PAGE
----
Column Chemistry Considerations Affecting PFAS Selectivity for LC-MS/MS Workflows

Polyfluoroalkyl Substances (PFAS) in the Environment
Poster Presentation

Prepared by R. Jack, S. Lodge, Z. Jalali
Phenomenex, 86 Lester ave, San Jose, CA, 95125, United States

Contact Information: [email protected]; 408-242-2996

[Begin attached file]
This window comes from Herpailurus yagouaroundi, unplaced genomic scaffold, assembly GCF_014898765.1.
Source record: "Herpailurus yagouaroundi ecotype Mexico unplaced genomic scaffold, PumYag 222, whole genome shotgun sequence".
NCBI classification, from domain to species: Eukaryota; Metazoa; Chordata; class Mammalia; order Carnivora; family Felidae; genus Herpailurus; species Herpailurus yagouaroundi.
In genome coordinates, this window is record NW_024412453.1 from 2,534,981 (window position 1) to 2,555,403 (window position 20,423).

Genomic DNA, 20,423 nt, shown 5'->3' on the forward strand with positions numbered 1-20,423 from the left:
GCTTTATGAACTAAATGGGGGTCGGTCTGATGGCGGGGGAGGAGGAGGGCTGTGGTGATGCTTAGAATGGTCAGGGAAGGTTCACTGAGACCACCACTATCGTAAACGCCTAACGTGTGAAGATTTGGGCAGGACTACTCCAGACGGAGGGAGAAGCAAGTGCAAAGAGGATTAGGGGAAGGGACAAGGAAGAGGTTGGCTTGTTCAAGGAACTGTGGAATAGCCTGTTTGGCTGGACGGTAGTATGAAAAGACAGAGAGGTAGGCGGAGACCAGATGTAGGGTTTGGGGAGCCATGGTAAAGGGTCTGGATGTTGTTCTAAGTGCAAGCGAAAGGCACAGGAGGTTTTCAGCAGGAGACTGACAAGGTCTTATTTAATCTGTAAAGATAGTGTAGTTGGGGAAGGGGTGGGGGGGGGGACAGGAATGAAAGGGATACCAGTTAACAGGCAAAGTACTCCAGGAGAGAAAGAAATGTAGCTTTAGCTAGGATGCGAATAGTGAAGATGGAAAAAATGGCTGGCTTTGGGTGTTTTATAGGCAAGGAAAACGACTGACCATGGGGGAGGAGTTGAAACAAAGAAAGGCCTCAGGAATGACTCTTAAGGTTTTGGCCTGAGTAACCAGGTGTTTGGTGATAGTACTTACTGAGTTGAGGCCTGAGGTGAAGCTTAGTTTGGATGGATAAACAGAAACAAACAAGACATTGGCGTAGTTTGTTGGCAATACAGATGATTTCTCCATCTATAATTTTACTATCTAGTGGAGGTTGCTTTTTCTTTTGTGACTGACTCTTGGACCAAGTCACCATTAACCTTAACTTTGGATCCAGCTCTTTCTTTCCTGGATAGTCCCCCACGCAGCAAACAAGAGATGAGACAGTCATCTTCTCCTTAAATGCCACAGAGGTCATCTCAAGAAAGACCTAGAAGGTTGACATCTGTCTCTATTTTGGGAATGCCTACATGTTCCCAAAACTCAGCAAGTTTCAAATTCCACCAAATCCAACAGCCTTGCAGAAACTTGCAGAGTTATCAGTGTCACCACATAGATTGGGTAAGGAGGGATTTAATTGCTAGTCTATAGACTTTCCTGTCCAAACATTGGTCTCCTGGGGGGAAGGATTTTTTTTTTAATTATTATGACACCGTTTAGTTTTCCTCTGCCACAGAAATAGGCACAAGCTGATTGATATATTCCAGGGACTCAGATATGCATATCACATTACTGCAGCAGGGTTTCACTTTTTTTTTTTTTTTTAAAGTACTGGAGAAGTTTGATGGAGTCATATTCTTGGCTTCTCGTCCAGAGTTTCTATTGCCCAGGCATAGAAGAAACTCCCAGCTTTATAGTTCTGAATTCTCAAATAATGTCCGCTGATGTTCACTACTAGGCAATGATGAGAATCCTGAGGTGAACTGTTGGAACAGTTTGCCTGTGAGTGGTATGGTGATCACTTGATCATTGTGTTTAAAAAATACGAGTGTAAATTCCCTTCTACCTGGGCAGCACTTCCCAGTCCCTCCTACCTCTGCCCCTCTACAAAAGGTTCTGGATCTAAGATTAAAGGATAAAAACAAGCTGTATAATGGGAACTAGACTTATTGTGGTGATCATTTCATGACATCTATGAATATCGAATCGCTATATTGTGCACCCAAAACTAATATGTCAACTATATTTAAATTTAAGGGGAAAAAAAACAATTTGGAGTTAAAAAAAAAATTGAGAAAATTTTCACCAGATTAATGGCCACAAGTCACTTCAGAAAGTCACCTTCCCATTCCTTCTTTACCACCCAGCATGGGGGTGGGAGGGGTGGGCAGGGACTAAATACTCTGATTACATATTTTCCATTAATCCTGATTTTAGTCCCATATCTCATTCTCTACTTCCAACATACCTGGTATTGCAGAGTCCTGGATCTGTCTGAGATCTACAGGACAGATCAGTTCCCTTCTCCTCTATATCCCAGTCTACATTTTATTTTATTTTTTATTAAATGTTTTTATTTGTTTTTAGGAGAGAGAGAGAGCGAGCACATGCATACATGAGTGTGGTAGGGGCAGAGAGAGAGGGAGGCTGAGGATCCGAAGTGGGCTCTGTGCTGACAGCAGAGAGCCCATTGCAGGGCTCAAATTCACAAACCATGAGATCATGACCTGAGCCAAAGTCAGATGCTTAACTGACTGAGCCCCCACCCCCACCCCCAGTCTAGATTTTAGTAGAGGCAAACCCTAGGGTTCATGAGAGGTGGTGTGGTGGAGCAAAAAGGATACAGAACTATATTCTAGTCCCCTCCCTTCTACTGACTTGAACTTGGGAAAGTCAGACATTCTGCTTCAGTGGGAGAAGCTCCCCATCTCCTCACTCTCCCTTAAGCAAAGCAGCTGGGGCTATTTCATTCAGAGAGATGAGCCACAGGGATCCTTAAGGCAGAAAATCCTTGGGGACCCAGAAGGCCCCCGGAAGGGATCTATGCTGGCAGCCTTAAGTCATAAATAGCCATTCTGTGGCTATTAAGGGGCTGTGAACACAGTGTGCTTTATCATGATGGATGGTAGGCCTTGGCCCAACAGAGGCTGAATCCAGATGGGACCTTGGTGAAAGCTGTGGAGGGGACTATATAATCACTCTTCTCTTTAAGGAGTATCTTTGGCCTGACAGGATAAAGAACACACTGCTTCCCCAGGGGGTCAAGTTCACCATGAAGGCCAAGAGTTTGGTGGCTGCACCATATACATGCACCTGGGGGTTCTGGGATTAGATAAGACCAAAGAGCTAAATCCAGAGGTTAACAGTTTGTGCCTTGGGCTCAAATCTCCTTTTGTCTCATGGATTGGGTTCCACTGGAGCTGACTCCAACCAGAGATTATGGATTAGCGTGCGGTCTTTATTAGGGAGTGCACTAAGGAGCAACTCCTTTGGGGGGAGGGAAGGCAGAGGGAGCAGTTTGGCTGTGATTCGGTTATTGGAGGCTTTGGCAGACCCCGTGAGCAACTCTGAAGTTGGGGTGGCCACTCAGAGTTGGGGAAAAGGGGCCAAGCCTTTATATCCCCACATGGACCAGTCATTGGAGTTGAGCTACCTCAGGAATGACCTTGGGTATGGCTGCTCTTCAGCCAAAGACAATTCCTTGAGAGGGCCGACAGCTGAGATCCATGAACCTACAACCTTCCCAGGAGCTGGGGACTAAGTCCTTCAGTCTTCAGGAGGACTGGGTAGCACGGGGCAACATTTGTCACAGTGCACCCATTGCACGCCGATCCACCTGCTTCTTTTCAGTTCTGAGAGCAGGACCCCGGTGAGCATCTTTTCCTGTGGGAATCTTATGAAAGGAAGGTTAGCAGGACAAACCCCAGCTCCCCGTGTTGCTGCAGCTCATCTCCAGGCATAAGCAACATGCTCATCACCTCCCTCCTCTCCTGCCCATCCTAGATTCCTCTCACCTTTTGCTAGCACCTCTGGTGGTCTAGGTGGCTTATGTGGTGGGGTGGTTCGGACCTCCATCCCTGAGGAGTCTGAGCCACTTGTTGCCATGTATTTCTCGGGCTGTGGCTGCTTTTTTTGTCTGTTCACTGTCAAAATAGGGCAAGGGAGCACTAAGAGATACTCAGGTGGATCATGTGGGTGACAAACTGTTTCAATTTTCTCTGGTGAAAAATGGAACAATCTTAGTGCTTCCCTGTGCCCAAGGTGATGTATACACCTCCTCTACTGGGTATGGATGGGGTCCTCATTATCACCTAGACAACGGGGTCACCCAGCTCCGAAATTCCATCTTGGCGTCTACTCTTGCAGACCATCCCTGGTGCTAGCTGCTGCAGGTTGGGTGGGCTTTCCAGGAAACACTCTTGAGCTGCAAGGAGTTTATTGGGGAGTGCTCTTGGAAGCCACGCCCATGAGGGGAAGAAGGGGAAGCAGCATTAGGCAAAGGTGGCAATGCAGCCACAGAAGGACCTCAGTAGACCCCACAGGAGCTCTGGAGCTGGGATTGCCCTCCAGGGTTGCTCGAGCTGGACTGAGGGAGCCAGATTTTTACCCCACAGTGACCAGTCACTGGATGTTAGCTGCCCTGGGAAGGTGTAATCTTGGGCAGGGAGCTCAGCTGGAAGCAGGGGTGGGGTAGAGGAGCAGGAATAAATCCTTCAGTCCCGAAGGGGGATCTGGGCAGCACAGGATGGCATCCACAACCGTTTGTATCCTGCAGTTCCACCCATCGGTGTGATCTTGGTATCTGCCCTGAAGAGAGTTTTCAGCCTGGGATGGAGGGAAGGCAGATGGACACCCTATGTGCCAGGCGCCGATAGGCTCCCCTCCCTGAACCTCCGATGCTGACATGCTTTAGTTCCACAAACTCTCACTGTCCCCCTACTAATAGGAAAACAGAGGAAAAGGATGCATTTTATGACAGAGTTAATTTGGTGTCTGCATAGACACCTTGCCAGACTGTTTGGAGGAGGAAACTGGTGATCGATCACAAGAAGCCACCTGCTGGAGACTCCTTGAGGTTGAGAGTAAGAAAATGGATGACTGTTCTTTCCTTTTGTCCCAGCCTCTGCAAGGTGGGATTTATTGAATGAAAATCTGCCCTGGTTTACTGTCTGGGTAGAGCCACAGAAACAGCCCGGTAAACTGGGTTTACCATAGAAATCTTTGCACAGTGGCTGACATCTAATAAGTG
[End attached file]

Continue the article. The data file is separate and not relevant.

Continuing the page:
LC-MS/MS workflows for PFAS analysis in environment drinking water and solid waste samples cover a wide range of sample preparations, target analytes and analyte ranges. As the required analytes continue to increase in number - including PFAS replacement compounds (GenX) and short-chained PFAS - laboratories running strategies of overlapping PFAS compounds, with poor resolution are often overlooked. The chromatographic separation of PFAS compounds in currently validated methods typically involves a reversed phase mechanism using a C18 or Phenyl column in an acidic-methanol eluent. For example, EPA method 537.1 uses a C18 column (5 µm, 2.1 x 150 mm C18) and EPA Method 533 was validated using a C18 Phenomenex Gemini® column (3 µm, 2 x 50 mm). Conversely, ASTM D7979 and EPA 8327 were validated using a Phenyl-Hexyl column (1.7 µm, 2.1 × 100 mm), ISO 21675 used a C18 column (5 μm, 2 × 50 mm) and the Department of Agriculture CLG-PFAS 2.01 method used a C8 column, Phenomenex Luna® C8(2) (3 µm, 2 x 50 mm). Whereas many of these overlapping peaks can be successfully resolved by the mass analyzer, the potential presence of isobaric homologues and unresolved matrix interferences point to the continuing need for good chromatographic separation to assure reliable identification and quantitation. Although the problem may be manageable for today’s small analyte lists, the challenge will inevitably grow as new PFAS compounds are added for investigational or regulatory purposes. We will show recent updates to our previous column comparisons while also discussing modifications to eluents and gradients. We will show that the use of alternative stationary phases of varying surface chemistry and eluents of varying polarity can significantly alter the sorption-elution characteristics of different classes of PFAS compounds. This orthogonal approach to PFAS HPLC chromatography should serve as a fruitful approach to future method development. As analyte lists increase in size and complexity, a variety of HPLC column chemistries and eluent compositions will be needed to accommodate the wide range of PFAS related compounds that might be encountered such as polar acids, non-polar acids, esters, amides, sulfonamides, and telomere length, all of which can be complicated with branched vs. linear isomers. The work presented here is illustrative and should be considered a starting point for column chemistry and mobile phase considerations for PFAS HPLC methodology.